There was a time long ago that the many proprietary Operating Systems available had become so bloated that no one person could understand the entire system. This lead to bugs that were never tracked down, and the programmers just added layer upon layer to get around the deficiencies of these systems. Multix was a paramount example of this. Then in the 1970's the software engineers decided it was time to get rid of this extreme bloat and provide Operating Systems that were simple, easy to understand in full, and complete. One of the Systems born out of the need to have a simple easy to maintain OS was Unix, and now the current systems have become even more bloated than the systems that were found to be useless in the 1970's due to there bloat.

There are many that agree that it is once again time to repeat the 1970's and create a new breed of Operating Systems that are simple to understand in full by a single person, as such easy to maintain and debug, and still provide all the needed services. RISC OS is a prime example of this simplicity in action. It is possible for a single person to fully understand RISC OS, RISC OS does provide all the needed services for modern applications, and RISC OS already exists.

Now we need only to create an Operating System that is simpler than RISC OS, and yet provides all of the services of RISC OS and is preemptive Multitasking from the ground up. I believe that it is possible to do this and still maintain full compatibility with 99% of existing RISC OS Software. And I am working on just this. Until then we have the original, RISC OS is a good Operating System that does not have the bloat that kills the usability of computers.
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by Dave_G_2 » Sun Jun 03, 2012 6:32 pm
DavidS wrote:While the n*x based systems definitely have there advantages, Linus has even said that Linux has become bloated (and that is just the kernel).

Couldn't agree more.
As an example, just look at the Debian distro for the R-PI.
(Haven't even looked at Arch).
It's 480MB when zipped and explodes to over 1.9GB when unzipped.
C'mon 1.9GB ? for the R-PI ? surely there's a whole lot of unnecessary stuff in there.
In contrast look at Puppy Linux, it's around 120MB for the basic distro plus another 100MB or so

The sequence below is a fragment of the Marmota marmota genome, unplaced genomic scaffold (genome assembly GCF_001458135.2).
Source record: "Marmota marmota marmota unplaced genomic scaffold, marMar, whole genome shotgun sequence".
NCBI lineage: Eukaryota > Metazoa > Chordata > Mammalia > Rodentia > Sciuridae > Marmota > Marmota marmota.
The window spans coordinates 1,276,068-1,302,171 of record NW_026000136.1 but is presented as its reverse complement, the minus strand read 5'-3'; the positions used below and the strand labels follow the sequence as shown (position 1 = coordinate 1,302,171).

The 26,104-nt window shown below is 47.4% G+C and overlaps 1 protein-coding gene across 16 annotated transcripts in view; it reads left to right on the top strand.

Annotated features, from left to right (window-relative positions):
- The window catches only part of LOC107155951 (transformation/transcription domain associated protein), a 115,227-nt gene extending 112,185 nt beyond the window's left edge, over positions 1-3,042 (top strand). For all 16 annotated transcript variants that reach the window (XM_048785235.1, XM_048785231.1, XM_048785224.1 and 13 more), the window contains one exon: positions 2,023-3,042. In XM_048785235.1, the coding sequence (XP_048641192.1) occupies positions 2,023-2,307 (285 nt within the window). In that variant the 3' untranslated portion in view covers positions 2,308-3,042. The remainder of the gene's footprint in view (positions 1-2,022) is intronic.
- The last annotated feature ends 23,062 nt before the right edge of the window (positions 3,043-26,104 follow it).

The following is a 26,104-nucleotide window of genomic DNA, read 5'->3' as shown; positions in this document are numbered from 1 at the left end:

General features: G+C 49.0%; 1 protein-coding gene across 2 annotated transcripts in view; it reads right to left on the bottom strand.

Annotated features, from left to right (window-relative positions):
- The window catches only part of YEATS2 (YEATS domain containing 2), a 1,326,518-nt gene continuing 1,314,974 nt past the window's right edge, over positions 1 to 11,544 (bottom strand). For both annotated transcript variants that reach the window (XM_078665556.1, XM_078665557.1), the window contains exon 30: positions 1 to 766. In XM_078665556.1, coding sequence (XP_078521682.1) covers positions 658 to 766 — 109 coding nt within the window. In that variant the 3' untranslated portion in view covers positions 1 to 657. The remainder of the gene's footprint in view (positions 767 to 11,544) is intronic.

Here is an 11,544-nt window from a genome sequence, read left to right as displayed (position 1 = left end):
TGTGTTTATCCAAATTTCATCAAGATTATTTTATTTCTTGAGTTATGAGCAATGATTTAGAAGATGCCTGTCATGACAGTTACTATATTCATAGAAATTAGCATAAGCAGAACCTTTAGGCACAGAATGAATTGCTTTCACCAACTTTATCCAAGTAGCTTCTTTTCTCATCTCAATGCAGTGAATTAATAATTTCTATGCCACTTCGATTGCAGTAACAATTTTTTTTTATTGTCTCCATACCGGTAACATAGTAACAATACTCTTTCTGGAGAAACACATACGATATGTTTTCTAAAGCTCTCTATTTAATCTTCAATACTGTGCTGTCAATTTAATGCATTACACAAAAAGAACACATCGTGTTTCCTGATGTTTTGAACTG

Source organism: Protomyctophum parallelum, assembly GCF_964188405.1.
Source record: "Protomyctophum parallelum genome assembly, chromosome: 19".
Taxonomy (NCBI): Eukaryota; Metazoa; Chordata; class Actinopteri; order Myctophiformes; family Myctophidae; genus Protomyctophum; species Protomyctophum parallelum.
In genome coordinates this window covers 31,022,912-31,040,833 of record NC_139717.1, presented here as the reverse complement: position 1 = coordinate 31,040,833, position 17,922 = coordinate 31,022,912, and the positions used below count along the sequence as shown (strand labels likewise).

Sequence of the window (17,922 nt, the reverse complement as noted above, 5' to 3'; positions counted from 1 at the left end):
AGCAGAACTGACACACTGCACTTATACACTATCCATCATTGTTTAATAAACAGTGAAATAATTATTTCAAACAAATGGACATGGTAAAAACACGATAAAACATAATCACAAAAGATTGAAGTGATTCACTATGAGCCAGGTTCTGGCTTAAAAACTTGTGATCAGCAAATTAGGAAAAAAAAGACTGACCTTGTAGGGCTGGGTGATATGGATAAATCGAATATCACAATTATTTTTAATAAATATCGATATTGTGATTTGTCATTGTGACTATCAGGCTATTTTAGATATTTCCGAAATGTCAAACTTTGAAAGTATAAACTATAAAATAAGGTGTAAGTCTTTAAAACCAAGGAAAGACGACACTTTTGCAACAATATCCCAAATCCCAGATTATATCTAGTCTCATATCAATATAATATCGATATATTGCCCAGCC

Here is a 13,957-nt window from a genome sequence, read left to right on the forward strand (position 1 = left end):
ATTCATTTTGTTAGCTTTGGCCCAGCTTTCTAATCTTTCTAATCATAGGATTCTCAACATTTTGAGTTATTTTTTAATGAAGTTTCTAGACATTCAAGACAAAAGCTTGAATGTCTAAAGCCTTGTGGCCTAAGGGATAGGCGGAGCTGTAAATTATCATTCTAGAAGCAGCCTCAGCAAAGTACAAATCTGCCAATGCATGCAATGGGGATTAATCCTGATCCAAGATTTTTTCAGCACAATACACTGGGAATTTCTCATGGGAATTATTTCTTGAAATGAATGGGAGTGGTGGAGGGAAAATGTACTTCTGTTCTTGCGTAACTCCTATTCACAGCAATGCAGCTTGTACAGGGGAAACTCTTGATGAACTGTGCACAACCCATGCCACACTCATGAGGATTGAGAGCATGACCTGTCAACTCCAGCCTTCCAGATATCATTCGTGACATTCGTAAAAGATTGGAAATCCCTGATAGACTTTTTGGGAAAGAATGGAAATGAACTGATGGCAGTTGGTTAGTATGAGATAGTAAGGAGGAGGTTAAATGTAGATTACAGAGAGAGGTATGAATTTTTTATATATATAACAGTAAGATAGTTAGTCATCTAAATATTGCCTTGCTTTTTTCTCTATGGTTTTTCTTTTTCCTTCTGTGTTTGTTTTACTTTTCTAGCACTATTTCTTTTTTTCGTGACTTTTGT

for the development packages.
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by nick.mccloud » Sun Jun 03, 2012 7:31 pm
Most of that 1.9Gb is thin air - a side effect of the way that dd works
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by DavidS » Sun Jun 03, 2012 7:57 pm
Dave_G_2 wrote:
DavidS wrote:While the n*x based systems definitely have there advantages, Linus has even said that Linux has become bloated (and that is just the kernel).

Couldn't agree more.
As an example, just look at the Debian distro for the R-PI.
(Haven't even looked at Arch).
It's 480MB when zipped and explodes to over 1.9GB when unzipped.
C'mon 1.9GB ? for the R-PI ? surely there's a whole lot of unnecessary stuff in there.
In contrast look at Puppy Linux, it's around 120MB for the basic distro plus another 100MB or so
for the development packages.


Now there is a lot of bloat in there.
Now take the kernel by itself, compile with a minimal of modules to support the minimal needed hardware for an interactive system, I seriously doubt that you could get it under 256KB (I have got it as small as 283KB for a 2.6.x kernel) and this is without Init or any shell. To make a usable system you will likely end up with at least 1MB if you omit any graphics support, and this is with just a simple shell and the needed shell commands (Absolutely no extras).
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by Dave_G_2 » Sun Jun 03, 2012 8:00 pm
nick.mccloud wrote:Most of that 1.9Gb is thin air - a side effect of the way that dd works

Fair enough, any idea how much is actually real data (bloat or other wise)?
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by Dave_G_2 » Sun Jun 03, 2012 8:04 pm
DavidS wrote:To make a usable system you will likely end up with at least 1MB if you omit any graphics support, and this is with just a simple shell and the needed shell commands (Absolutely no extras).

More then acceptable.
Add a shell, gcc, python and a couple of extras and probably land up with 50 or even 80MB.
Still much more streamlined then any of the current options.
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by DavidS » Sun Jun 03, 2012 8:15 pm
Dave_G_2 wrote:
DavidS wrote:To make a usable system you will likely end up with at least 1MB if you omit any graphics support, and this is with just a simple shell and the needed shell commands (Absolutely no extras).

More then acceptable.
Add a shell, gcc, python and a couple of extras and probably land up with 50 or even 80MB.
Still much more streamlined then any of the current options.


I do not know about that. With RISC OS you have a 4MB ROM that has much more support, including a full GUI, a complete shell a good number of shell utilities, a few GUI Apps, a complete assembler. You add to this a 4MB boot sequence, about 2MB of extra modules, 2MB strong help system, 6MB web browser, and a 4MB C/C++ toolchain and you have a very complete and usable system with all the extras that a 120MB Linux comes with for about 22MB.
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by DexOS » Sun Jun 03, 2012 8:20 pm
I was shocked by the size of the unzipped file, theres no need.
My OS has both CLI and GUI, many drivers, full tcp/ip and much more and its only 54k unoptimized for size.

I also remember many moons ago, i coded a high res gui in the forum of a i-pod, with built in cd player in less than 512 bytes, for a boot sector compo.
Remember there no ATAPI driver, it all needed to be included in the 512 bytes.
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by jubber » Sun Jun 03, 2012 10:59 pm
tufty wrote:Now, as for "nobody is using linux for anything" - absolute tosh. The phone manufacturers are using it to make an awful lot of money...